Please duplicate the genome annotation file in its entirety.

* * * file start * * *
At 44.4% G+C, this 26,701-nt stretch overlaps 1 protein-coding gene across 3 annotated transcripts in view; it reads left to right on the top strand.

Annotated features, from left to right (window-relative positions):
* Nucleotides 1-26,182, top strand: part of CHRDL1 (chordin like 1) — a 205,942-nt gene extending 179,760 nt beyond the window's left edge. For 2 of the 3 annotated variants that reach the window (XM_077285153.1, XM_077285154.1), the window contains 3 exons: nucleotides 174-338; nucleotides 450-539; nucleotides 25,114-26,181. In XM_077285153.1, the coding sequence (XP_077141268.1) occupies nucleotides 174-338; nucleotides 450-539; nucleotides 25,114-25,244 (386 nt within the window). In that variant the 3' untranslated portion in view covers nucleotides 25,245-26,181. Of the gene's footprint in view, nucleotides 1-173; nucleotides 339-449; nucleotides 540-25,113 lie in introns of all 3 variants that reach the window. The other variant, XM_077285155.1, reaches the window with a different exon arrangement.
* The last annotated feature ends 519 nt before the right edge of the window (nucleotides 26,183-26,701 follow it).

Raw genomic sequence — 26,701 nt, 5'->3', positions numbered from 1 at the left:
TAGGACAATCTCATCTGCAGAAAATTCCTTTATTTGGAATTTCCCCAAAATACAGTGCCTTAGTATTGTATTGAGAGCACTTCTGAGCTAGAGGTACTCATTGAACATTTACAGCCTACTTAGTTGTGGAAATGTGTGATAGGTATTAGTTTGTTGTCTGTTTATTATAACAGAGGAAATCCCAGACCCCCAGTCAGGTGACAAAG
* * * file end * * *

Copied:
At 44.4% G+C, this 26,701-nt stretch overlaps 1 protein-coding gene across 3 annotated transcripts in view; it reads left to right on the top strand.

Annotated features, from left to right (window-relative positions):
* Nucleotides 1-26,182, top strand: part of CHRDL1 (chordin like 1) — a 205,942-nt gene extending 179,760 nt beyond the window's left edge. For 2 of the 3 annotated variants that reach the window (XM_077285153.1, XM_077285154.1), the window contains 3 exons: nucleotides 174-338; nucleotides 450-539; nucleotides 25,114-26,181. In XM_077285153.1, the coding sequence (XP_077141268.1) occupies nucleotides 174-338; nucleotides 450-539; nucleotides 25,114-25,244 (386 nt within the window). In that variant the 3' untranslated portion in view covers nucleotides 25,245-26,181. Of the gene's footprint in view, nucleotides 1-173; nucleotides 339-449; nucleotides 540-25,113 lie in introns of all 3 variants that reach the window. The other variant, XM_077285155.1, reaches the window with a different exon arrangement.
* The last annotated feature ends 519 nt before the right edge of the window (nucleotides 26,183-26,701 follow it).

Raw genomic sequence — 26,701 nt, 5'->3', positions numbered from 1 at the left:
TAGGACAATCTCATCTGCAGAAAATTCCTTTATTTGGAATTTCCCCAAAATACAGTGCCTTAGTATTGTATTGAGAGCACTTCTGAGCTAGAGGTACTCATTGAACATTTACAGCCTACTTAGTTGTGGAAATGTGTGATAGGTATTAGTTTGTTGTCTGTTTATTATAACAGAGGAAATCCCAGACCCCCAGTCAGGTGACAAAG